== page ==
Moment of connection

by | Oct 20, 2023 | Getting Real: The Blog

The huge horse turns his head all the way to the left, straining to see his herd mates in the pasture, from his right eye. The empty socket on his left side looks a little ghoulish, but it doesn’t bother him. In fact, he likes to have me rub inside it, where the skin of his eyelids have been sewn together after the injured eye was removed. Zeb gets salt and grit in there, and nothing he can do will scratch that particular place.

Jill leads him up from the pasture holds the lead rope right up under his halter, hoping to exert some sort of control. I can feel her nerves, as Zeb whinnies a high thin sound to the friends he’s leaving behind.

He stands over 17 hands, which is 5’7” at his withers (the place where his neck meets the top of his back). I can’t see over his back, or under him, or around him. He’s like working beside a billboard; one who is blind in one eye, and might startle when someone comes up on that side. When he gets insecure, his thick neck lifts all the way up, and he seems to grow a few more inches.

With the blindness on his left side, which is where we usually lead a horse, we work with him from the right side, so he can see us. So, all Jill’s auto pilots for handling horses have just been rendered obsolete.

Her last few sessions with him in a halter didn’t go so well, so I want to work with them together.

“Why don’t you lead him around the dry lot, and just get the feel of one another?” I ask.

I like to see where they are together, what’s working, what might need a little help, or reframing, before I say anything.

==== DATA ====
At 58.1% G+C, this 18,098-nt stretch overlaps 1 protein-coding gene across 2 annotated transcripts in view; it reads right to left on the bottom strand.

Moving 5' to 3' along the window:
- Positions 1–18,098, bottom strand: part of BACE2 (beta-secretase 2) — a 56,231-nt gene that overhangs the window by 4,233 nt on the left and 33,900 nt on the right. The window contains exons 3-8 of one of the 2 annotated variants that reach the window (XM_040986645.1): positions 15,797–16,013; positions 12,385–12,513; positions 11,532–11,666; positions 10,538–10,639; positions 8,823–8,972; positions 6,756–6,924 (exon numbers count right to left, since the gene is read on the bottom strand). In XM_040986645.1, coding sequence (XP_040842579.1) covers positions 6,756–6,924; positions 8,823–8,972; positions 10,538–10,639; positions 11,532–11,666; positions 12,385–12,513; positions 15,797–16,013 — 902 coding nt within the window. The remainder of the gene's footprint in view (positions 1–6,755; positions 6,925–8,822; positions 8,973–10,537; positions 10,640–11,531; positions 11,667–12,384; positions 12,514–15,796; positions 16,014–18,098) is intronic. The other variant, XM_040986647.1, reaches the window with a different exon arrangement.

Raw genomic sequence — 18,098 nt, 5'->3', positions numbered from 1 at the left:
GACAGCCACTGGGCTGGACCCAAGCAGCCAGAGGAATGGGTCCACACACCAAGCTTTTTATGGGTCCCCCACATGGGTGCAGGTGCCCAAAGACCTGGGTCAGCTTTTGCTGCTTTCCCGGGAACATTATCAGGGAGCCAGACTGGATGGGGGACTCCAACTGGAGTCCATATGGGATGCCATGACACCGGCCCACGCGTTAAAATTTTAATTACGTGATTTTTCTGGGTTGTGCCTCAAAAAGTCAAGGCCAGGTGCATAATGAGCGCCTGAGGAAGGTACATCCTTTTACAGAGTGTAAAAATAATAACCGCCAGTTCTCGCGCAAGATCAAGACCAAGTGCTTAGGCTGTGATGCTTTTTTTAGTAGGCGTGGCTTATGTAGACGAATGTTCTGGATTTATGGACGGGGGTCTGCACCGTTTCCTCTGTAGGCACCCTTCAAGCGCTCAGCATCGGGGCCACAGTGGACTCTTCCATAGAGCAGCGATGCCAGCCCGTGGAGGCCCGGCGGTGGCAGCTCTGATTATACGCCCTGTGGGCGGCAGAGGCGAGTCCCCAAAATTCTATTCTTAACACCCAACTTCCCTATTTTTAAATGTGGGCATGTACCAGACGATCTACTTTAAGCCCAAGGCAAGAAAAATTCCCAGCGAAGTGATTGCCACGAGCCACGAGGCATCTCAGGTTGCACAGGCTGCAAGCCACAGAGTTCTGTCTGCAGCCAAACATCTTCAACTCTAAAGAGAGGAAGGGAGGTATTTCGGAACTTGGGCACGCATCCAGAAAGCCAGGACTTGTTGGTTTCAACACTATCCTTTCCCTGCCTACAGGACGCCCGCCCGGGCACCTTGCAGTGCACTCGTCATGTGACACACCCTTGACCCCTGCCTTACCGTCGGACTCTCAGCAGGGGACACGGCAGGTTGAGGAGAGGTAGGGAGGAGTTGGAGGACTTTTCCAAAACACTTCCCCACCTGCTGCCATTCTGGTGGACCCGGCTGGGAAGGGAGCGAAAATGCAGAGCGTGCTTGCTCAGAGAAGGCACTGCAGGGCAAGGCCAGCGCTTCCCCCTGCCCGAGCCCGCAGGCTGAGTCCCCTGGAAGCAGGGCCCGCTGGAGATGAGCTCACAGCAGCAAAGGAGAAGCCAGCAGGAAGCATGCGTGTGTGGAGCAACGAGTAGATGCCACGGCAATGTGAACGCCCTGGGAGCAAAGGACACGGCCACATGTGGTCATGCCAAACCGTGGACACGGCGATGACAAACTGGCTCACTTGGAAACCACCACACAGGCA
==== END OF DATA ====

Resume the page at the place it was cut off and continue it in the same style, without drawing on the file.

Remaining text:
Still holding the lead rope right up under the halter, she asks Zeb to walk with her around the empty dry lot.

This is his “home”, and I want to work with them here, where he feels safest, to give them both the best shot at success.

She takes him for a drink of water, and then leads him towards the gate. Zeb drags his feet, walking a few steps then stopping. Jill asks again and gets a few more steps, before he stops again. When they got close to a hay manger he just flat ignores her, dragging her over to the hay nets with him.

Face red and jaw clenched, she looks back at me and throws her hands up. We both laugh, and I ask if I can take the lead rope.

Zeb is half Belgium draft horse and half mustang, with the size of a draft horse, but just a little finer boned. It’s no joke to have him pull you around.

I take the lead rope and let him eat hay.

“What’s going on inside you as you’re working with him?” I keep my voice light, smiling at her from my insides.

Her forced smile stays in place as she rattles words that have nothing to do with what she’s feeling. My hand goes up to Zeb’s shoulder, finding his itchy places, soothing both of us.

This is the moment, and there are so many, with horses as well as people, where I stretch myself to find a bridge. How can I meet her? What does she need from me to find her next step?

She’s pouring words, but none of them mean any more than the frozen smile she still wears.

I drop into my body, beneath the words, following a thread of movement I can’t begin to articulate.

“Can I show you some options?” I ask.

“Please,” she responds, and I feel that land in a way none of her other words have.

I step away from Zeb, on his sighted side, allowing the twelve feet of lead rope to stretch between us, and offer a small feel on the line. He, most predictably, ignores me. I wait with him, my top knuckle of my right forefinger offering a tiny ‘thrum’ on the line, like a bait fish nibbling the hook. I get an ear flicked back to me, and stop, turn away, and breathe. I ask again, adding a little pressure towards his hip, with the training stick and string. His ear flicks towards me, and he picks up his head and slowly swings his body in my direction, his huge hind feet crossing over each other as he disengages his hindquarters.